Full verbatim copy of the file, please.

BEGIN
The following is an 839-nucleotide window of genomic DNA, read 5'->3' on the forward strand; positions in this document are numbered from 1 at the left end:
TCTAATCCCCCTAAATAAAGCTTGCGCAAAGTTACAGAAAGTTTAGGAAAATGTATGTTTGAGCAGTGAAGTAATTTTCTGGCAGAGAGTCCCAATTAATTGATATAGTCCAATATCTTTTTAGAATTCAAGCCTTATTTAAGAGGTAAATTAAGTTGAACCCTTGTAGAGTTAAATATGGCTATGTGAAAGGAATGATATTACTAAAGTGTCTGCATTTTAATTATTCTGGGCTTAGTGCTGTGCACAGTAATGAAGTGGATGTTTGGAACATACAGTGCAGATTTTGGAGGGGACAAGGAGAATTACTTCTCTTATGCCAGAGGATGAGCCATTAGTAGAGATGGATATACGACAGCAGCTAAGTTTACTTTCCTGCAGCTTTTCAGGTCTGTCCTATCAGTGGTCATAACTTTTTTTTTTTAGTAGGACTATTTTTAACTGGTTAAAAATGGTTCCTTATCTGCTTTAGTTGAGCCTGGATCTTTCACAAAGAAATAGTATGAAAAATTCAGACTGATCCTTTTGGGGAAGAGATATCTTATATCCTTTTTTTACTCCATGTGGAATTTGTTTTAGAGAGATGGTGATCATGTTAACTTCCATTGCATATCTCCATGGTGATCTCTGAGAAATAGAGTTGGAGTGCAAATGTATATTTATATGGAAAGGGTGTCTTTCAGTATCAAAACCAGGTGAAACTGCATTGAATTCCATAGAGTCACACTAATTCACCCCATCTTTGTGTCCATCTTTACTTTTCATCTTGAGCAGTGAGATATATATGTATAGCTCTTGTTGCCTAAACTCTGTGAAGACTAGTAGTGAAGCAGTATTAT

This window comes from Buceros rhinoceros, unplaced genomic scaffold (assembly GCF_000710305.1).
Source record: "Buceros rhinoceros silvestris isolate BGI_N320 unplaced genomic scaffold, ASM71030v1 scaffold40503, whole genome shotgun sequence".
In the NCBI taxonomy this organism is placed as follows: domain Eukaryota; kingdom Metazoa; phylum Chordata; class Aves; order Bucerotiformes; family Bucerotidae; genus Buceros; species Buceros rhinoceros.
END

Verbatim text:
The following is an 839-nucleotide window of genomic DNA, read 5'->3' on the forward strand; positions in this document are numbered from 1 at the left end:
TCTAATCCCCCTAAATAAAGCTTGCGCAAAGTTACAGAAAGTTTAGGAAAATGTATGTTTGAGCAGTGAAGTAATTTTCTGGCAGAGAGTCCCAATTAATTGATATAGTCCAATATCTTTTTAGAATTCAAGCCTTATTTAAGAGGTAAATTAAGTTGAACCCTTGTAGAGTTAAATATGGCTATGTGAAAGGAATGATATTACTAAAGTGTCTGCATTTTAATTATTCTGGGCTTAGTGCTGTGCACAGTAATGAAGTGGATGTTTGGAACATACAGTGCAGATTTTGGAGGGGACAAGGAGAATTACTTCTCTTATGCCAGAGGATGAGCCATTAGTAGAGATGGATATACGACAGCAGCTAAGTTTACTTTCCTGCAGCTTTTCAGGTCTGTCCTATCAGTGGTCATAACTTTTTTTTTTTAGTAGGACTATTTTTAACTGGTTAAAAATGGTTCCTTATCTGCTTTAGTTGAGCCTGGATCTTTCACAAAGAAATAGTATGAAAAATTCAGACTGATCCTTTTGGGGAAGAGATATCTTATATCCTTTTTTTACTCCATGTGGAATTTGTTTTAGAGAGATGGTGATCATGTTAACTTCCATTGCATATCTCCATGGTGATCTCTGAGAAATAGAGTTGGAGTGCAAATGTATATTTATATGGAAAGGGTGTCTTTCAGTATCAAAACCAGGTGAAACTGCATTGAATTCCATAGAGTCACACTAATTCACCCCATCTTTGTGTCCATCTTTACTTTTCATCTTGAGCAGTGAGATATATATGTATAGCTCTTGTTGCCTAAACTCTGTGAAGACTAGTAGTGAAGCAGTATTAT

This window comes from Buceros rhinoceros, unplaced genomic scaffold (assembly GCF_000710305.1).
Source record: "Buceros rhinoceros silvestris isolate BGI_N320 unplaced genomic scaffold, ASM71030v1 scaffold40503, whole genome shotgun sequence".
In the NCBI taxonomy this organism is placed as follows: domain Eukaryota; kingdom Metazoa; phylum Chordata; class Aves; order Bucerotiformes; family Bucerotidae; genus Buceros; species Buceros rhinoceros.